PAGE – When he returned home, Army Pfc. Drake Rodgers ate fried potatoes with Spam and frybread – the food of champions in Navajo land.
The next day, he celebrated Mother’s Day with neeshjízhii (dried, steamed corn), mutton, and frybread.
Rodgers, Diné, returned home to Page-Lake Powell on Saturday afternoon after spending four months, seven weeks at basic combat training in Fort Leonard Wood, Missouri. Rodgers on May 5 graduated with Class 21T from the Charlie Company 58th Transportation Battalion.
Drake Rodgers is the grandson of Stanley Rodgers, who raised him. Drake is Tódík’ózhí (Saltwater Clan) and born for Tooh Dine’é (Bilagáanaa or white). His maternal grandfather is Mą’íí Deeshgíízhíníí (Coyote Pass), and his paternal grandfather is Tooh Dine’é.
“I started (basic combat training) Dec. 28, 2020. I left Page, and I went to Fort Leonard Wood,” Drake said. “I was there until (May 5).”
After graduation, Drake flew home from St. Louis, stopping in Denver and in Flagstaff, before returning home within the four sacred mountains of the Diné.
“Then along the way, Riders for Warriors (a motorcycle group), they escorted me home from Flagstaff to Page,” Drake said. “It was a surprise welcome home for me along the way.”
The motorcycle riders escorted Drake to the Townhouse at the John C. Page Memorial Park, where his grandfather, family, and his friends waited to surprise him with a welcome-home luncheon.
“It was crazy because I didn’t know anything about it,” Drake said. “It was a total surprise for me. They (family and friends) kept it hidden from me. To see the look on their faces–– and to have the whole family there was just amazing.”
Drake said being away from home for more than 128 days helped him realize the value of family and where he calls home.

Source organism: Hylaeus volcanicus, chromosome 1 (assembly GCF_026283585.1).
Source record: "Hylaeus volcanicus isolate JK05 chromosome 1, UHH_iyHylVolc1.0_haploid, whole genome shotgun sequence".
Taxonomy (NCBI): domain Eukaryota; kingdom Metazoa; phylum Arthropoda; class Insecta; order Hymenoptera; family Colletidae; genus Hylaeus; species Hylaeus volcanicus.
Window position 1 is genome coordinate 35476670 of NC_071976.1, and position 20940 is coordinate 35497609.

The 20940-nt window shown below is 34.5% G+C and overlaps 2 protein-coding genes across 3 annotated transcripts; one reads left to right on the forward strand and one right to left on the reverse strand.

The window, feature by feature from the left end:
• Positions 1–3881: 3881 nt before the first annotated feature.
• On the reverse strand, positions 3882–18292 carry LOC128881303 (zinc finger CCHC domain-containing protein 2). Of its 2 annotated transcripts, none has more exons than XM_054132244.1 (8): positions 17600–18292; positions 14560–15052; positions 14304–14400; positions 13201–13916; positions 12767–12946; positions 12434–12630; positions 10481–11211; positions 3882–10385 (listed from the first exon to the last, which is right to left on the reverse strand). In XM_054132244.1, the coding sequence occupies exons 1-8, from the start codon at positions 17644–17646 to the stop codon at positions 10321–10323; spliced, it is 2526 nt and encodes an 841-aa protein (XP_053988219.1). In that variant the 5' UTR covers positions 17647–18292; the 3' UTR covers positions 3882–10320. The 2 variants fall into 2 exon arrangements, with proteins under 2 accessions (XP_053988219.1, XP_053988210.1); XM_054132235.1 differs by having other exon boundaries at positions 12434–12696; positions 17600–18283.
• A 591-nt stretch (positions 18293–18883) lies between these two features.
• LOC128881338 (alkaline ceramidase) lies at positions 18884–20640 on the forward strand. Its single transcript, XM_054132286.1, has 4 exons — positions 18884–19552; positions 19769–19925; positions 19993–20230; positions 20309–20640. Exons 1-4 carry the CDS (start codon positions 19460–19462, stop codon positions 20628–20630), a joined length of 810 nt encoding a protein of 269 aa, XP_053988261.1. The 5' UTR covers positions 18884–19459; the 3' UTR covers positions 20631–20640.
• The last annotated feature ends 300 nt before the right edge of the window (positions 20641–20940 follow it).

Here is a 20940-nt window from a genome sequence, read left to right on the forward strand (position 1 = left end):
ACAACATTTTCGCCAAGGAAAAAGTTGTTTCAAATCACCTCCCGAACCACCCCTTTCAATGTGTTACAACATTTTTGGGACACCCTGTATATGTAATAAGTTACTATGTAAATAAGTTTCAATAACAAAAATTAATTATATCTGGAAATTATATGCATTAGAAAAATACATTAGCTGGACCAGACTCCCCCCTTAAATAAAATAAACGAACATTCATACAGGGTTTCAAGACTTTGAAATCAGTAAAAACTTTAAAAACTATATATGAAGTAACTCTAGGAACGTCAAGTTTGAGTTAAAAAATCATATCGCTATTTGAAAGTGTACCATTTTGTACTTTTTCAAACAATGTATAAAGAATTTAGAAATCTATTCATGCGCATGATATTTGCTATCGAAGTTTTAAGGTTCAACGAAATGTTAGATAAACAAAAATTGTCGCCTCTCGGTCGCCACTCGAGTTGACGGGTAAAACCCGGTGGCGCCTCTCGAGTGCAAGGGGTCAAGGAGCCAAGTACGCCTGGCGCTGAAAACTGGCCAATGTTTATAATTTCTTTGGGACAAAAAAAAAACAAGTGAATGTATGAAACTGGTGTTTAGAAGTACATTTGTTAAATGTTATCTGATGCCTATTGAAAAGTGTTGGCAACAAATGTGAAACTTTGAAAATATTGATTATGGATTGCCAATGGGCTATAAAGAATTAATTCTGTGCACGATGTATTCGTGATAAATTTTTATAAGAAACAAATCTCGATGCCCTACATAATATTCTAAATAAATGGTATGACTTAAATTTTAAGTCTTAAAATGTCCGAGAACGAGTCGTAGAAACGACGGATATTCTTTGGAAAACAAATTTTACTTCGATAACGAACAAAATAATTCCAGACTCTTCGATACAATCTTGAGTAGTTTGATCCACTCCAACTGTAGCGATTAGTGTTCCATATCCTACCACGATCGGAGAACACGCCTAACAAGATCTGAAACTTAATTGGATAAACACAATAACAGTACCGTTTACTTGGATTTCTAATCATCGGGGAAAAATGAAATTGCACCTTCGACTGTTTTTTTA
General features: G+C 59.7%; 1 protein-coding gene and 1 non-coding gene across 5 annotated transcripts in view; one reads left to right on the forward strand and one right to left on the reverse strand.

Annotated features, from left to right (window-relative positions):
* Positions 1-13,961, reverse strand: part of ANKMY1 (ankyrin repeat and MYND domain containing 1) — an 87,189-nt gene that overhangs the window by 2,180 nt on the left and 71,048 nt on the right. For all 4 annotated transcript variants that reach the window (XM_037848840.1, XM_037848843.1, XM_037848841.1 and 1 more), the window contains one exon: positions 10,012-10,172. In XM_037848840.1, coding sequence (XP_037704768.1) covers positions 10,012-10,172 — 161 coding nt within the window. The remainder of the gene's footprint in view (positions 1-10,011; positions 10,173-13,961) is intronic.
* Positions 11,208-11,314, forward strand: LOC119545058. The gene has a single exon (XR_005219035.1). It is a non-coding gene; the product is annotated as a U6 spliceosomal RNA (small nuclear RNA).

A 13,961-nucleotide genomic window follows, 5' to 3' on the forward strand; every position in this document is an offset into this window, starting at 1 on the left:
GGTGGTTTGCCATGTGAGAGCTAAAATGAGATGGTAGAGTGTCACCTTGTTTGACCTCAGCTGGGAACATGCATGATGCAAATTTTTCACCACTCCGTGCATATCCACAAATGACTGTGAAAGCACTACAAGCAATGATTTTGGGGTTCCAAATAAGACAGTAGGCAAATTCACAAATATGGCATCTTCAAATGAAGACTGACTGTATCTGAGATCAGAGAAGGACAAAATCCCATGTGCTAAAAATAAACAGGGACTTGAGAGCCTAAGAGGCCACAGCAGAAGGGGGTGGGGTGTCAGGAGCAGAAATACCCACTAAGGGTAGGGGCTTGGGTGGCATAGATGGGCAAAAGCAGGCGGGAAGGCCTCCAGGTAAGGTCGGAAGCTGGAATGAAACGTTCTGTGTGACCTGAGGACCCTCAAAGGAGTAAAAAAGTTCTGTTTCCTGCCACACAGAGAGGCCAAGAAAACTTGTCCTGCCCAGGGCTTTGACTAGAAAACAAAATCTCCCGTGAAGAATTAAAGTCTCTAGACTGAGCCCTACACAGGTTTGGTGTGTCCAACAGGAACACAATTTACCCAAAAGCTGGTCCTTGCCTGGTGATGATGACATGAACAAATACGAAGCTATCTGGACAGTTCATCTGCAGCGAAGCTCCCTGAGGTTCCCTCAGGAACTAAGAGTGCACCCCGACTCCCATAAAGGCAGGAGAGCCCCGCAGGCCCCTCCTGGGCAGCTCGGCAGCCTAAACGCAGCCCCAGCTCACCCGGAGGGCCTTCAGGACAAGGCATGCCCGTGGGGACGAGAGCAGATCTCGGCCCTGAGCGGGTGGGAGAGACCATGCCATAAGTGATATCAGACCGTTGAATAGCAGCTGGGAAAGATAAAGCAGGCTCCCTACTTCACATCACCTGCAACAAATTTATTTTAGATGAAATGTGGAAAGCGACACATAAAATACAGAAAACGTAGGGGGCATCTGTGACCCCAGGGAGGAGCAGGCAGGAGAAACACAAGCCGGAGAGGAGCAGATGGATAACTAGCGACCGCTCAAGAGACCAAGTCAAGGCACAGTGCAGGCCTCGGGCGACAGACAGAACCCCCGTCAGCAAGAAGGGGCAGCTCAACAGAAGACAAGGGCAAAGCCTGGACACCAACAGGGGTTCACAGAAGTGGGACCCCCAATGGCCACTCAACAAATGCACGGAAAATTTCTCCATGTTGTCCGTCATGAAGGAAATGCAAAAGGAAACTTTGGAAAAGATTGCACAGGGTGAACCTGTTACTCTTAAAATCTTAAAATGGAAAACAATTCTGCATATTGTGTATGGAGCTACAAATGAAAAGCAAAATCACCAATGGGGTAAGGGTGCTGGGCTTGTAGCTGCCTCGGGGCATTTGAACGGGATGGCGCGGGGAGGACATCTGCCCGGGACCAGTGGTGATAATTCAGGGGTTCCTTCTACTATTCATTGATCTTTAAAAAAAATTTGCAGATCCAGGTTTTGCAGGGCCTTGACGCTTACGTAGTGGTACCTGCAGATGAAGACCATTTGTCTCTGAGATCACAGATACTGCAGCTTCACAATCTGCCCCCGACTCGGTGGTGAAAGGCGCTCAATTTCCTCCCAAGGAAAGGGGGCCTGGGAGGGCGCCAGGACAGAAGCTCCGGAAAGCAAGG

“Being away for that long and being by yourself, not knowing anybody out there, it takes a toll on you and makes you realize what you have at home and who is there for you at home,” Drake said. “And it was awesome to have them welcome me home.”
Fort Leonard Wood isn’t like Page-Lake Powell at all, said Drake. There are primarily trees and hills in contrast to the lake, rocks, and the cliffs he’s used to seeing.
“Coming home and seeing––popping over the hill, I didn’t see the power plant. It’s no longer there,” Drake said, adding that he saw the smokestacks fall at the Navajo Generating Station before he left for BCT. “Seeing the red rocks, the cliffs, and the lake are what made it hit: I’m home. This is home.”
Home in Page
Drake grew up here alongside his grandfather, who worked for NGS and the defunct Peabody Western Coal Company for nearly 28 years. Drake’s grandfather Stanley, who retired, also served as a Navajo Police officer and an Arizona State Trooper for the Arizona Department of Public Safety.
“My uncles and my grandfather helped build the power plant,” Drake explained. “Growing up, that’s how we made a living. That’s where (our family’s) income came from.”
And it’s great to be home with his grandfather and to be among family, said Drake.
“I’m a family person. I’m always with my grandfather. He’s my right-hand man. I’m always with him,” Drake added. “Wherever he (grandfather) goes, I’m there right along with him and vice versa. Home with him and my little cousins and my fiancé, it feels good.”
Drake will station at Camp Navajo in Bellemont, Arizona, where he will train as an 88M motor transport operator, the “backbone” of the Army National Guard’s support and sustainment structure. They also provide advanced mobility on and off the battlefield.
Drake said he’ll be in Bellemont for drill two days a month with two weeks of annual training for six years.
In the meantime, Drake’s planning to work for Page Fast Glass. He’s also planning to go on training to become a journeyman lineman this fall.
Drake said his grandfather’s service in the Army influenced him to serve too.
“Just him raising me and me wanting to fall into his footsteps, and coming from a military family, I thought it’d be best for me to (join) the military and carry on the family tradition and serve my country, serve the Navajo Nation, serve our community of Page, and serve my family,” Drake added. “I just want to thank my family for being there for me, my grandpa for guiding me and being a mentor in my life to get me to where I’m at today.
“And just everybody being there for me: the community, my friends and family.”